Even a cursory student of Trinidad history and the calypso art form can make the vital link between the role of the calypsonian and the West African Griot. The Griot was the keeper of history, the one who was integral to holding the history of the clan intact and would orally retain and recite its history. Notably the Griot was the one who could keep the ruler in check, and who was able in song and in jest to tell the ruler of the displeasure of the community and implore him to make changes in policies set. Just as one can now trace vital grassroots history of Trinidad by analysis of its calypso and its major players, many have also called the calypsonian, the real 'opposition' in Trinidad and Tobago. Raymond Quevado, known in the calypso world as Atilla the Hun, detailed the origins of the word kaiso in his book Atilla's Kaiso, as a cry of commendation on the slave plantations in response to excellent performances by early calypsonians. This was more than simple entertainment but the preservation of valuable cultural forms. I am also certain that ones have heard of the continuation of Jali Man and Chantuelle traditions and the uniquely African call and response tradition of the Kalinda, also developed by African slaves on plantations and in free societies in Trinidad as well as the rest of the Caribbean.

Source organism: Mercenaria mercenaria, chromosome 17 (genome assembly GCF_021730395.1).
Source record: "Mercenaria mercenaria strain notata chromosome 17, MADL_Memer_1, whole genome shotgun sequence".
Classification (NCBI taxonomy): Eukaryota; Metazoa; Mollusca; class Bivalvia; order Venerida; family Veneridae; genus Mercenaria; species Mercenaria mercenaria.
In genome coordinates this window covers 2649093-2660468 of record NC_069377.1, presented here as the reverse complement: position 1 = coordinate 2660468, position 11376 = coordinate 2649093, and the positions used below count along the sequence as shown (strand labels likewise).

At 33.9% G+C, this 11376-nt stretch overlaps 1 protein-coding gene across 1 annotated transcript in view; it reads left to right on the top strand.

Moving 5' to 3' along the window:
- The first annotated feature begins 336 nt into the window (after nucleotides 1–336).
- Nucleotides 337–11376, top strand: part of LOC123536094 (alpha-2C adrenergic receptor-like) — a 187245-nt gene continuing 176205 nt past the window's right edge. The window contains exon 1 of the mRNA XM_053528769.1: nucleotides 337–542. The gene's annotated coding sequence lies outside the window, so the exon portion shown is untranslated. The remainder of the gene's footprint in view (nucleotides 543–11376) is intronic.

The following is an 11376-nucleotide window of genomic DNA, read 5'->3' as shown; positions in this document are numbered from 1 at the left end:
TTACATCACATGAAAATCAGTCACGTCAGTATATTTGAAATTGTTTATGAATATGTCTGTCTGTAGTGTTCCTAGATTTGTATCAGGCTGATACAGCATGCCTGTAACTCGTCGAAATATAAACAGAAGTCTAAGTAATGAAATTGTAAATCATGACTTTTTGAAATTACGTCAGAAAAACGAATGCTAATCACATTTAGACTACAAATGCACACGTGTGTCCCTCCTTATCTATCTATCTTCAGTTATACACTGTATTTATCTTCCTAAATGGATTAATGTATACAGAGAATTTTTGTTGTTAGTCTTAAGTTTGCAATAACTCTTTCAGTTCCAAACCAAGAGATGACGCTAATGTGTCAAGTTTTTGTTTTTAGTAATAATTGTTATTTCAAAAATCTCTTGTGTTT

Ones should consult elders such as JaJa Oga Onilu who gave a detailed perspective on the origin of the tamboo bamboo and the steel band and how they follow directly from the African drum. I observed a programme on Gayelle recently where Onilu spoke of the early instruments that some Africans slaves recreated on the plantations as well as those brought to Trinidad by significant numbers of Yoruba, Congo, Rada and Igbo immigrants who came to Trinidad as free indentured labourers. This history is certainly readily available so I find it quite ludicrous that at this late stage, after elders have gone through so much to educate the population on these matters, that people can really still be saying that calypso and steel band etc are not African and are 'indigenous' to Trinidad.
On this note, the concept of something being indigenous is really also one that people conveniently misunderstand. African people not born on the continent are indeed no less African than those born on the continent; in Trinidad and elsewhere, we are simply Africans abroad and part of the wider African Diaspora. Cultural forms that may be unique to an area outside of the continent are no less African if Africans create them; they become part of the rich heritage of African diasporic culture. I am certain however that Mr Kangal would be greatly incensed if I denied the Indian element of Chutney music. There is also a tendency to disregard the anthropological distinction between cultural persistence and retention, wholesale cultural transplantation and the creation of wholly new cultural forms. Cultural art forms like calypso and steel band and Trinidad styled carnival, though in many ways unique to Trinidad, are also part of the continuum of African cultural persistence and retention. In these cultural forms there are elements of African culture that have been retained in essence and form, but have been adapted to circumstances existing in the new space.